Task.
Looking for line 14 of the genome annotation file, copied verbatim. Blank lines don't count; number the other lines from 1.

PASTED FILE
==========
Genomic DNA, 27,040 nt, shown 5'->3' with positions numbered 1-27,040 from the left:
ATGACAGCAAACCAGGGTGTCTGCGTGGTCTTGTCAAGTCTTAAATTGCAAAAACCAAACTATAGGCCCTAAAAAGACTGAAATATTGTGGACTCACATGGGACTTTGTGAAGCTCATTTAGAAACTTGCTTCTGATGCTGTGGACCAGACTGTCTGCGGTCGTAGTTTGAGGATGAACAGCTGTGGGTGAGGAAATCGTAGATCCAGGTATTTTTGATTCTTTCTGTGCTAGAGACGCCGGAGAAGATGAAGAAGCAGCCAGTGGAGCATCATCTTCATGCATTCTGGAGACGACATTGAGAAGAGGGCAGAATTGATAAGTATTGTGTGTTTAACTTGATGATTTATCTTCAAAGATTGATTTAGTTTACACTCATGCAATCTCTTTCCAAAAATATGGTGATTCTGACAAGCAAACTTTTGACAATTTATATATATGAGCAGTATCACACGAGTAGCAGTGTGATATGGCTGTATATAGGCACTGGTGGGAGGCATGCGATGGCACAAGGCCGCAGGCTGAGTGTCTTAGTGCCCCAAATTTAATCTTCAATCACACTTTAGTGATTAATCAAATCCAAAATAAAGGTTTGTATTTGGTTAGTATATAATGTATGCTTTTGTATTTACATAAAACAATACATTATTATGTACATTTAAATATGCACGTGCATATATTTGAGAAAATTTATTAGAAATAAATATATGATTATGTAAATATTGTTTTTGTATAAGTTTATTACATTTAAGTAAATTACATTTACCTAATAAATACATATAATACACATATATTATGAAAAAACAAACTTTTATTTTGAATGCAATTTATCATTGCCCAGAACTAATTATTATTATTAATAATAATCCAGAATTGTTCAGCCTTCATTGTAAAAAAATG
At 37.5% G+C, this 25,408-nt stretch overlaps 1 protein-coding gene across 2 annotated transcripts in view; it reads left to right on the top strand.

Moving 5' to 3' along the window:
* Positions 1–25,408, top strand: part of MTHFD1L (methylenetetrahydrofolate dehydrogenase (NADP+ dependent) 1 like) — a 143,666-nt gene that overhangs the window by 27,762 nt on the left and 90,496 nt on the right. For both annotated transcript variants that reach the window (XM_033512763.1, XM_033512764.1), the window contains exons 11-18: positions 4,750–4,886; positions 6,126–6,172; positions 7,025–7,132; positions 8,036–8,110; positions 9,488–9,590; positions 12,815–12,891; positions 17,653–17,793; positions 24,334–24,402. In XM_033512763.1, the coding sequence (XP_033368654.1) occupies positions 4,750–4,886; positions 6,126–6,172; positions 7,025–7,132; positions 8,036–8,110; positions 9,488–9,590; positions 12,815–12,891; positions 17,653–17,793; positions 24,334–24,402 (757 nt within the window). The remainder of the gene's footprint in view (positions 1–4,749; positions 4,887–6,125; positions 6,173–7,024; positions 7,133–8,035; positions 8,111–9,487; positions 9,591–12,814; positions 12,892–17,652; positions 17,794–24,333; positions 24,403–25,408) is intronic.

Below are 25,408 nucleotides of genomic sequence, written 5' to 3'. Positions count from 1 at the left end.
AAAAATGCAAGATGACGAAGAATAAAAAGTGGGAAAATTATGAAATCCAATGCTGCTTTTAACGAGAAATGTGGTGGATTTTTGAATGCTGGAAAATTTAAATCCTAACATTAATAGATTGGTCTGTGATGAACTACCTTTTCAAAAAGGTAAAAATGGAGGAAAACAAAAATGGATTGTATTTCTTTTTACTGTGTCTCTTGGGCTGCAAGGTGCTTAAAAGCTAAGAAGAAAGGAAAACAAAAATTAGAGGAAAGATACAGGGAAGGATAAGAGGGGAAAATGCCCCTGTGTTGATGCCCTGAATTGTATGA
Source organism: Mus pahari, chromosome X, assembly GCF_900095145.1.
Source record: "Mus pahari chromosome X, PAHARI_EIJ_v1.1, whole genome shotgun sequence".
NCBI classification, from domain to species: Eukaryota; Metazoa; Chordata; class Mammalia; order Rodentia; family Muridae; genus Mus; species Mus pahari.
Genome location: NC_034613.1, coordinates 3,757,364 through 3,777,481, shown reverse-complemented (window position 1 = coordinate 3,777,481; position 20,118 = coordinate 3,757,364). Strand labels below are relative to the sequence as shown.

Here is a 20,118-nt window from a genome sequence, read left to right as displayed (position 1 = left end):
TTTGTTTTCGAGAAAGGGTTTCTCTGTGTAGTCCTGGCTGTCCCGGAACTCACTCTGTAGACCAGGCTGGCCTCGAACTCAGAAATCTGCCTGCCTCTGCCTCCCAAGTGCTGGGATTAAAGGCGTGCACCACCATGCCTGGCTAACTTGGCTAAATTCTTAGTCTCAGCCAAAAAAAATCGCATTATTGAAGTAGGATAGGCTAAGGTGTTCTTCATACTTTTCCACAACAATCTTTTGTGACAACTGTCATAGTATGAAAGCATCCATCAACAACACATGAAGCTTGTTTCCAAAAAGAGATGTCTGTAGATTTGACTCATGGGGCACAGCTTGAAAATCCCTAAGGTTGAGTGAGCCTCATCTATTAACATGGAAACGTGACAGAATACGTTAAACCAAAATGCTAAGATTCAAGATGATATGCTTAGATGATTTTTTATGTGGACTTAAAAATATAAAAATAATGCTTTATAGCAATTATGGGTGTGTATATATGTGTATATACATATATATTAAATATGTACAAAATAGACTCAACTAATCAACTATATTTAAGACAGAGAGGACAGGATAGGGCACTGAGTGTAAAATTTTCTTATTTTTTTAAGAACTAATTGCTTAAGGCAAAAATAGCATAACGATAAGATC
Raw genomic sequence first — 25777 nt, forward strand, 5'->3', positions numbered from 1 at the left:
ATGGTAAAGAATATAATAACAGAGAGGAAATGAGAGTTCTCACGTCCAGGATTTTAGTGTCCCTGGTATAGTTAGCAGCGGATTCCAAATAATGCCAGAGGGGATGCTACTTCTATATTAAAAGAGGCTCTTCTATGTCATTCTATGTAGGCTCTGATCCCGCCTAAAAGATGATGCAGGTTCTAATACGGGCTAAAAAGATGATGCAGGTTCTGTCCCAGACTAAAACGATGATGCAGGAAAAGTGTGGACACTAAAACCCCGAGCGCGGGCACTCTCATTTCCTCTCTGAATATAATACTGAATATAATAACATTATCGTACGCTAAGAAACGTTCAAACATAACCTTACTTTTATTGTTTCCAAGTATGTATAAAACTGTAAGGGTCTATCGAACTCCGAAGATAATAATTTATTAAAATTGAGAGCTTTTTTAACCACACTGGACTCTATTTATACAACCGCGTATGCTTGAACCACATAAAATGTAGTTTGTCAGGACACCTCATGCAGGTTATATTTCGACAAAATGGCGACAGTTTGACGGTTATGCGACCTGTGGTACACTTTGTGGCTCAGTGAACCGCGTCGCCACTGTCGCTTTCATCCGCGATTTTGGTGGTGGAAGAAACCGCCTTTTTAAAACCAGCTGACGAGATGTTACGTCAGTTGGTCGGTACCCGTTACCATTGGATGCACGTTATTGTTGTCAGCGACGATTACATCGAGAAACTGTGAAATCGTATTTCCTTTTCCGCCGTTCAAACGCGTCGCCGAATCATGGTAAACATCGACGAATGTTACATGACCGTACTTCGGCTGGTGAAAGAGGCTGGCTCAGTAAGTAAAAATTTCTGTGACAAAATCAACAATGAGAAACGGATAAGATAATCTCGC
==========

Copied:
Raw genomic sequence first — 25777 nt, forward strand, 5'->3', positions numbered from 1 at the left: